Brushing teeth can be particularly tough for kids with sensory and/or motor control issues. They may hate the feel of the brush on their gums or their teeth, or they may hate the vibrations of an electric toothbrush. Or they may find the taste of toothpaste impossible to tolerate.
Give your kid a sense of control
First explain why dental hygiene is important. If your child understands the benefits of toothbrushing, you may get better buy in.
Allow your child to experience the toothbrush on other parts of his body before asking him to put it in his mouth. Let him feel it in his hands, then on his arms, his neck, his cheeks. By slowly working your way towards his mouth, it will be less frightening when you finally ask him to open his mouth and let you brush his teeth.
Letting your child brush his own teeth will also allow him to anticipate when the toothbrush and toothpaste are going into his mouth, which will make it easier for him to brace himself. He may not get his teeth as clean as you do, but it’s a process, and giving him the opportunity to do it himself will build his sense of self-competence.
Allow him to pick out his own toothbrush. He might be more willing to brush his teeth with a toothbrush in his favorite color or with a cool design on it.
Brush with softer bristles
If your kid has trouble with the sensation of the bristles on her teeth, she may prefer a toothbrush with soft bristles. Other solutions include using a washcloth, a cotton swab, or your finger. Or, you can try a silicone fingertip brush with nubs instead of bristles.
Many kids find vibrations soothing, and enjoy brushing with an electric toothbrush. If you want the best of both worlds, you can use an electric toothbrush with silicone bristles.
For kids with developing motor skills, using an adaptive toothbrush with three heads that allow you to brush the top and both sides of your teeth at once, without tilting the brush, can make it much easier to do a good job with dental hygiene.
How do I do this?
Some kids really don’t know how to brush their teeth. Kids love it when you do things with them, so brushing your teeth together can be a great way to show her what to do. Stand next to her while you both look in the mirror, and use exaggerated motions so it’s very clear what you are doing. Wait for her to imitate what you are doing before moving to the next step. Your child can also practice brushing the teeth of a doll or puppet.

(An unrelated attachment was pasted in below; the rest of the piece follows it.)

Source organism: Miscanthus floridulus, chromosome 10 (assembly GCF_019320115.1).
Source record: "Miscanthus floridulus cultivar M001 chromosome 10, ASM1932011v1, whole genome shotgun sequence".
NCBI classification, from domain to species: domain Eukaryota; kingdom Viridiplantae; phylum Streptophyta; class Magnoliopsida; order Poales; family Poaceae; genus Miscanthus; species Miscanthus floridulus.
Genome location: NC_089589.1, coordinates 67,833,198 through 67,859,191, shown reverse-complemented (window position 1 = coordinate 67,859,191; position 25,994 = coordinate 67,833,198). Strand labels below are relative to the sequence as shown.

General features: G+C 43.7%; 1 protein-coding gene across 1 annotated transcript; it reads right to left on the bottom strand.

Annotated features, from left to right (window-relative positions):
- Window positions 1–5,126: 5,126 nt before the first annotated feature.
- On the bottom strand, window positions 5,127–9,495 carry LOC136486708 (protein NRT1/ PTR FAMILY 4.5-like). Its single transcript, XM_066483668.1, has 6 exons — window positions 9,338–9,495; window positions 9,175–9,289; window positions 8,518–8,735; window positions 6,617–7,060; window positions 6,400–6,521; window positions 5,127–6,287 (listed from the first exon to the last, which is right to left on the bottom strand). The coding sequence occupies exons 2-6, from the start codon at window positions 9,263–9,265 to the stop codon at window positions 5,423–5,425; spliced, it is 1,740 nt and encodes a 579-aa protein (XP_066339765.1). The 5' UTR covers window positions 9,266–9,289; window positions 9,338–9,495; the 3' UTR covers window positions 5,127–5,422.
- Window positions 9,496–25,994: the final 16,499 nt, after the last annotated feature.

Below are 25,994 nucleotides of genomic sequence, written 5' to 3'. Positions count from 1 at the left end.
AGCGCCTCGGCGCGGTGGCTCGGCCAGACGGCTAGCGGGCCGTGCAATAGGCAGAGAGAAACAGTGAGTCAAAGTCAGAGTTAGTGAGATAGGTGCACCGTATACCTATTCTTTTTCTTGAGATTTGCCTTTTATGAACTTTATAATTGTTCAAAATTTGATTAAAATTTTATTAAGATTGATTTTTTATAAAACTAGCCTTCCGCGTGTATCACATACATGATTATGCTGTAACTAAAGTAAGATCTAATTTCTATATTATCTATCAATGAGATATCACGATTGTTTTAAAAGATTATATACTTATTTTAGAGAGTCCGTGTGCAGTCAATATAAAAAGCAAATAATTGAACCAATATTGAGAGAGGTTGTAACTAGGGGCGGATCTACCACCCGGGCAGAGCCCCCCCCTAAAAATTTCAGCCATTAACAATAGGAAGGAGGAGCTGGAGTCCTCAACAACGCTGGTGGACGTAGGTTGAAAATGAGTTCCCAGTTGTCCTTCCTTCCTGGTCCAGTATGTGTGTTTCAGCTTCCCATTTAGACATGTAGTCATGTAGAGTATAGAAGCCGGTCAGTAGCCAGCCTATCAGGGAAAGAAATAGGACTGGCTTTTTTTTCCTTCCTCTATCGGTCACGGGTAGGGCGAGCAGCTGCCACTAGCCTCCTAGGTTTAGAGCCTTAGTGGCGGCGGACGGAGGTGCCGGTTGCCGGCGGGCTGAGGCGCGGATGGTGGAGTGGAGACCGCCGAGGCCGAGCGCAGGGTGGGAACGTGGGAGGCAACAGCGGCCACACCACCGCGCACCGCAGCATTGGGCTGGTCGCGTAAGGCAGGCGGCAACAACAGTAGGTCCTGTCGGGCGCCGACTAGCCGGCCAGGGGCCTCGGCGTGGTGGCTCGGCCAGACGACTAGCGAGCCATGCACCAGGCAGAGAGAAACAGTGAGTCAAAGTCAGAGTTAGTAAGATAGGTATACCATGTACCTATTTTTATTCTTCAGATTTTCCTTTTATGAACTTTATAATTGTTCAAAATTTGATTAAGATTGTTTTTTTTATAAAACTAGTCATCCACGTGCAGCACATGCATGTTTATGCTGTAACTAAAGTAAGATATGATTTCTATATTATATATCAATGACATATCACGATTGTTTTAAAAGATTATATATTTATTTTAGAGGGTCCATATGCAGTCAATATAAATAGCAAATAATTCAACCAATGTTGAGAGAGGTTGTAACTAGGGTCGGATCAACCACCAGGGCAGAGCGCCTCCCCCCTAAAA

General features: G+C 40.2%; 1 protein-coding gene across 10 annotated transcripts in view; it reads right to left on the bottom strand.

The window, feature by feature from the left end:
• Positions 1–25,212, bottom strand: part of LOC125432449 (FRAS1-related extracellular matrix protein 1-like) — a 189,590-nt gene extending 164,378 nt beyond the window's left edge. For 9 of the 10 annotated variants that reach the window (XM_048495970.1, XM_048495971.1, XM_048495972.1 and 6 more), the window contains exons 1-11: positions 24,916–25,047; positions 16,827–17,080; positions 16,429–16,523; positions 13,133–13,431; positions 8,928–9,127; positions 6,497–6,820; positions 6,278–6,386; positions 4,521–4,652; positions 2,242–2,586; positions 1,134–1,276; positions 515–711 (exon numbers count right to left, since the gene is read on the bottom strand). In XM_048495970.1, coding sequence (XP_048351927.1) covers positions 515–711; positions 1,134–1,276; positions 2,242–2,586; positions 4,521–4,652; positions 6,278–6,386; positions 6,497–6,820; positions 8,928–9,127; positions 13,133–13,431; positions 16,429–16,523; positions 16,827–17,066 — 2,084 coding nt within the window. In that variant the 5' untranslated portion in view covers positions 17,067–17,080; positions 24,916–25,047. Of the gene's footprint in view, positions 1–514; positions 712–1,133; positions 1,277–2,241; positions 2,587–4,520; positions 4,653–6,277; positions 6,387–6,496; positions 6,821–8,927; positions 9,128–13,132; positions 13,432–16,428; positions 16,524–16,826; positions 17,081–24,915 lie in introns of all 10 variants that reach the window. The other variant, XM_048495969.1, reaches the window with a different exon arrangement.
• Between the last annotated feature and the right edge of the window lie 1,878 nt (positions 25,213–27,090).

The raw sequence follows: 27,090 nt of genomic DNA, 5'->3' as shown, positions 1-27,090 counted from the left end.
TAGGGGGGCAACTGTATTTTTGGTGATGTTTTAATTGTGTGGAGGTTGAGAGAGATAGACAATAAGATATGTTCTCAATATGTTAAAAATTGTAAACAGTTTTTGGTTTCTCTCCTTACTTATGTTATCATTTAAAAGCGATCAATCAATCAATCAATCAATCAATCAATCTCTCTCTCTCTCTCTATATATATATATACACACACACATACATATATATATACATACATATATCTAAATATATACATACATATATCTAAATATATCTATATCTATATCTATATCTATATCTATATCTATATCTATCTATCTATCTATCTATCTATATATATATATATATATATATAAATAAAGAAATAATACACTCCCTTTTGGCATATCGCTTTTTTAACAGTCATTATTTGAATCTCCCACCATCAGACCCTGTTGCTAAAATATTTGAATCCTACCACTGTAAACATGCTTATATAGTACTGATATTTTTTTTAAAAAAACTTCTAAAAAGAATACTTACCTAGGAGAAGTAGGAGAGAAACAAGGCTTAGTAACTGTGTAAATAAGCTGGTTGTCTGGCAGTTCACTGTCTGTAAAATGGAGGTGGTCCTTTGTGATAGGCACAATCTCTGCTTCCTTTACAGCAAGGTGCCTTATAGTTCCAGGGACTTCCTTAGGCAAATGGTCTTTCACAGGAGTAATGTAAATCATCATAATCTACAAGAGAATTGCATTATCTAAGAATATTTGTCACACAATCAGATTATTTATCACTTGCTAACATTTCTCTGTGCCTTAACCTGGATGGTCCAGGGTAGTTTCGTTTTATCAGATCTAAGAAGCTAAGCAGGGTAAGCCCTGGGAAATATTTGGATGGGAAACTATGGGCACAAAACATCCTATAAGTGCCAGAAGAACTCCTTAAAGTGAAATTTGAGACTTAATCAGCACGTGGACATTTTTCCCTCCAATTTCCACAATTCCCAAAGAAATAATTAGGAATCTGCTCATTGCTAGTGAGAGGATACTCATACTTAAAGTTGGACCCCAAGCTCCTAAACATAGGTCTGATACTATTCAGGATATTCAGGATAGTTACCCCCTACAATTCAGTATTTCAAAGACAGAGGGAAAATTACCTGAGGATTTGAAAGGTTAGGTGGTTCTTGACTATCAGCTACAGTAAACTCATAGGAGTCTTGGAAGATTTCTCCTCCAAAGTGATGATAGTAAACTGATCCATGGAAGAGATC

If it’s the taste of the toothpaste, you may want to let your child try different flavors until he finds one he likes. Buy a small tube of a number of different kinds of toothpaste, and figure you are going to throw away a lot of toothpaste. Then your child can try the different options and tell you which ones are tolerable. You can put a small dab on the index finger, and have him touch his tongue to it and indicate how tolerable it is on a scale from 1 (tastes like raw sewage) to 5 (divine). I’d make sure to give him a HUGE REWARD for being willing to do these tests!
Some toothpastes foam more than others. If your kid is having trouble keeping the toothpaste in his mouth while brushing, a non-foaming toothpaste might work better.
If toothpaste is Right Out, you might consider using a fluoride rinse. If your child won’t swish the liquid around in her mouth, she might tolerate having you brush the fluoride rinse on her teeth.
Believe it or not, some kids have trouble with the temperature of the water. Try lukewarm water if you think this may be the issue.
This is going to take forever!
For other kids, it’s the time – they don’t realize how long 2 minutes really is. You can play a song while they are brushing or use a timer to help them think about how long they’ve been brushing.
Teach the skills one at a time
If your kid is struggling with every aspect of brushing his teeth, think about teaching the skills one at a time. Start by asking him to brush his teeth with a wet toothbrush (without toothpaste). Once he’s got the motor skills down, find a toothpaste he likes, and have him start brushing using that toothpaste. Layer the skills on, one at a time so it isn’t overwhelming.
Remember: Kids do well when they can! Your job is to figure out what is hard about toothbrushing, and help your child master the skills while respecting his or her profile.
Do you need help with your child? Sarah Wayland can help you figure out how to support your child via classes, Special Needs Care Navigation services, Parent Coaching, or as your certified Relationship Development Intervention (RDI) consultant.
I just saw a post on a Facebook group in which the poster said her child was sad that his day was coming to an end. She separated toothbrushing from going to sleep by having him brush his teeth half an hour before bed time, followed by reading together. Now her son has something to look forward to after brushing!